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The transformer, introduced in the paper Attention Is All You Need, is a popular new neural network architecture that is commonly viewed as an alternative to recurrent neural networks, like LSTMs and GRUs.

However, having gone through the paper, as well as several online explanations, I still have trouble wrapping my head around how they work. How can a non-recurrent structure be able to deal with inputs of arbitrary length?

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    $\begingroup$ Transformer cannot handle arbitrary length. You must have misunderstood something. For example, BERT is a transformer architecture (encoder only), and it has a maximum length of 512 tokens. A very useful blog for understanding transformers is The Illustrated Transformer $\endgroup$
    – Astariul
    Aug 10, 2020 at 5:41

2 Answers 2

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Actually, there is usually an upper bound for inputs of transformers, due to the inability of handling long-sequence. Usually, the value is set as 512 or 1024 at current stage.

However, if you are asking handling the various input size, adding padding token such as [PAD] in BERT model is a common solution. The position of [PAD] token could be masked in self-attention, therefore, causes no influence. Let's say we use a transformer model with 512 limit of sequence length, then we pass a input sequence of 103 tokens. We padded it to 512 tokens. In the attention layer, positions from 104 to 512 are all masked, that is, they are not attending or being attended.

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  • $\begingroup$ Thanks for the answer. Could you clarify one more point: What do you do when the input sequence is longer than 512/1024? Is a transformer simply inappropriate in that case? $\endgroup$ Aug 11, 2020 at 13:35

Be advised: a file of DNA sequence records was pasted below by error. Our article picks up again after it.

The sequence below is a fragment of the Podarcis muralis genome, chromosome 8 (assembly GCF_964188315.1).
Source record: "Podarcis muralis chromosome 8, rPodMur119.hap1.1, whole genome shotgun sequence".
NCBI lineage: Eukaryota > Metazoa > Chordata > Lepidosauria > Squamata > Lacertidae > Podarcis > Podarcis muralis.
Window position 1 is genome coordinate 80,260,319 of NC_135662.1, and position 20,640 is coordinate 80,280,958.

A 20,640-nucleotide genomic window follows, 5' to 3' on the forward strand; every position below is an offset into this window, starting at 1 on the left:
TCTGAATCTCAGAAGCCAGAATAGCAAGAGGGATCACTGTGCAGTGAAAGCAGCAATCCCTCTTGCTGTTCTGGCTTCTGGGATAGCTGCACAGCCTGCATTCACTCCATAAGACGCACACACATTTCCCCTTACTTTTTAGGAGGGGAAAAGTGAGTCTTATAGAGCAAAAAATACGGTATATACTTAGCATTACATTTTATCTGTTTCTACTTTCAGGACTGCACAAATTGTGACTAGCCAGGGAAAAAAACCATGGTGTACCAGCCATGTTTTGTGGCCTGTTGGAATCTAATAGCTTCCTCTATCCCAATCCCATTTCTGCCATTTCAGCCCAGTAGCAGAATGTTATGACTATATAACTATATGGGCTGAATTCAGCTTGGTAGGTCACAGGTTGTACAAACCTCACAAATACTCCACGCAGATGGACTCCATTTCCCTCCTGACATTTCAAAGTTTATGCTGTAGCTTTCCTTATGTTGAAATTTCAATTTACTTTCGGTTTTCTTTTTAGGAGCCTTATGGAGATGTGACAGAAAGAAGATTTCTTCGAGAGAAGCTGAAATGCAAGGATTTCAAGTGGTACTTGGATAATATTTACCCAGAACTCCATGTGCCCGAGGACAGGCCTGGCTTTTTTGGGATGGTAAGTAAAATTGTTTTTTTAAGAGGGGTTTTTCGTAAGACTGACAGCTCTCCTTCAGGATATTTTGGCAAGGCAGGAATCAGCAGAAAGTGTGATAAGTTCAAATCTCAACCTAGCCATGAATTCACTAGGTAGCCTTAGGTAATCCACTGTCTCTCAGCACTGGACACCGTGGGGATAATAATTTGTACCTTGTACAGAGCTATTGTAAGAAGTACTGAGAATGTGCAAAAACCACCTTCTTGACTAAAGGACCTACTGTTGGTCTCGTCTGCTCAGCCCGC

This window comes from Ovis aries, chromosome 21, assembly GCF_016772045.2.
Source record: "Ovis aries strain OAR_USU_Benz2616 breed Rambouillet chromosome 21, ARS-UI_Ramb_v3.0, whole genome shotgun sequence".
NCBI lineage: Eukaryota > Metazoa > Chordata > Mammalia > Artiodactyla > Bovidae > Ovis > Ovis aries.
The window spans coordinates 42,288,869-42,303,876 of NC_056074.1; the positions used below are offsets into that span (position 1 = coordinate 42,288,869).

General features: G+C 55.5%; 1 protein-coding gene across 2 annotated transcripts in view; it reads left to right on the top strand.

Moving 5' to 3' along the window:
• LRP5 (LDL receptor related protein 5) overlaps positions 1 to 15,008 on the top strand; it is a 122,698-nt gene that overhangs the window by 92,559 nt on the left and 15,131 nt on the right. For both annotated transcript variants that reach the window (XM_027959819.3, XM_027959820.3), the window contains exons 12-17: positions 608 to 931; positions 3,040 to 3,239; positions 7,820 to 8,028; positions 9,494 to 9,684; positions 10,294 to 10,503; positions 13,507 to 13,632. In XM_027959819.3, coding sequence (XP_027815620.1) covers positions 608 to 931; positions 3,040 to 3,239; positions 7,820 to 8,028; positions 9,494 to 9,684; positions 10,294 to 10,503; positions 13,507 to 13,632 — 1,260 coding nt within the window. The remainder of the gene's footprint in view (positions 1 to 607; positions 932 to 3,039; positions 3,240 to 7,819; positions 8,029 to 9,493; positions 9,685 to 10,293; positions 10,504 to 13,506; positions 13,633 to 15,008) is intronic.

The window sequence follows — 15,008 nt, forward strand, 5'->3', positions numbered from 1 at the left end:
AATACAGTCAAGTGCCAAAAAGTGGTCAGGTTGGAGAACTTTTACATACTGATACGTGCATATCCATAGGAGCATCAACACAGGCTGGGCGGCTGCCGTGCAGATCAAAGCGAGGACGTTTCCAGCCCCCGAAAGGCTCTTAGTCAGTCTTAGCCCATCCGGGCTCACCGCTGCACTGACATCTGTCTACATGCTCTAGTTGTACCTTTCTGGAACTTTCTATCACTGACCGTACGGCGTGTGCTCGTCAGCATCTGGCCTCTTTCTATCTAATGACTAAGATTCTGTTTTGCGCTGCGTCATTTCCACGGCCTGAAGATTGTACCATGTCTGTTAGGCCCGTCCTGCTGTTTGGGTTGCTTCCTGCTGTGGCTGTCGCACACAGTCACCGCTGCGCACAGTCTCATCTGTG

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    $\begingroup$ Yes, it's the limitation of BERT. Actually, there are tons of researches trying to solve this issue such as SpanBERT, Longformer, Reformer, Sparse transformer, etc. We could categorize them into two categories roughly. One is embracing the length limitation and divide the sequence into sections, while the others assume the attention could be sparsified. $\endgroup$
    – tsu
    Aug 12, 2020 at 7:12
  • $\begingroup$ @tsu is that limitation still relevant to GPT 4? $\endgroup$
    – Weier
    Feb 28 at 14:49
  • $\begingroup$ @Weier After ~4 years, the limitation has been pushed up to 128K by OpenAI and 100M claimed by Google. IIUC, the main architecture of LLMs is still multi-head attention based transformer although a variety of researches on sparse and efficient transformers are proposed. I would say the main improvement on pushing the sequecne limitation might be attributed to quatization and the optimization on GPUs. $\endgroup$
    – tsu
    Feb 29 at 16:11
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The accepted answer is wonderful; this answer provides an alternative approach for dealing with variable length inputs. More specifically, what might be done when the input is longer than the maximum sequence length supported by the transformer you have built.

We have found it useful to wrap our transformer in a class that allows us to programmatically use a sliding window across inputs that are longer than the supported transformer input length. If the input is less than or equal to the supported length, it is simply processed. If it is longer, we iteratively slide across the data, passing each window into the transformer and then aggregate the outputs.

When we take this approach, we do not typically slide the window one element (word embedding) at a time, but instead use a longer stride, usually two to five embeddings at a time. We have been intending to do some research into evaluating whether using multiple strides improves overall performance, but have not yet done so because of the prohibitive computational performance characteristics of using multiple strides. Using a sliding window already significantly impacts the time to predict since we are running the predictions multiple times.

If this approach seems useful, a simple insight is that you need not pass the inputs in sequentially; instead, we typically build a batch with all of the windows and pass them through all at once.

Of course, there is a downside to this approach that might make you decide to choose to split the windows based on sentences or paragraphs. otherwise, your positional encoding will end up being "off" since you are sliding across the inputs.

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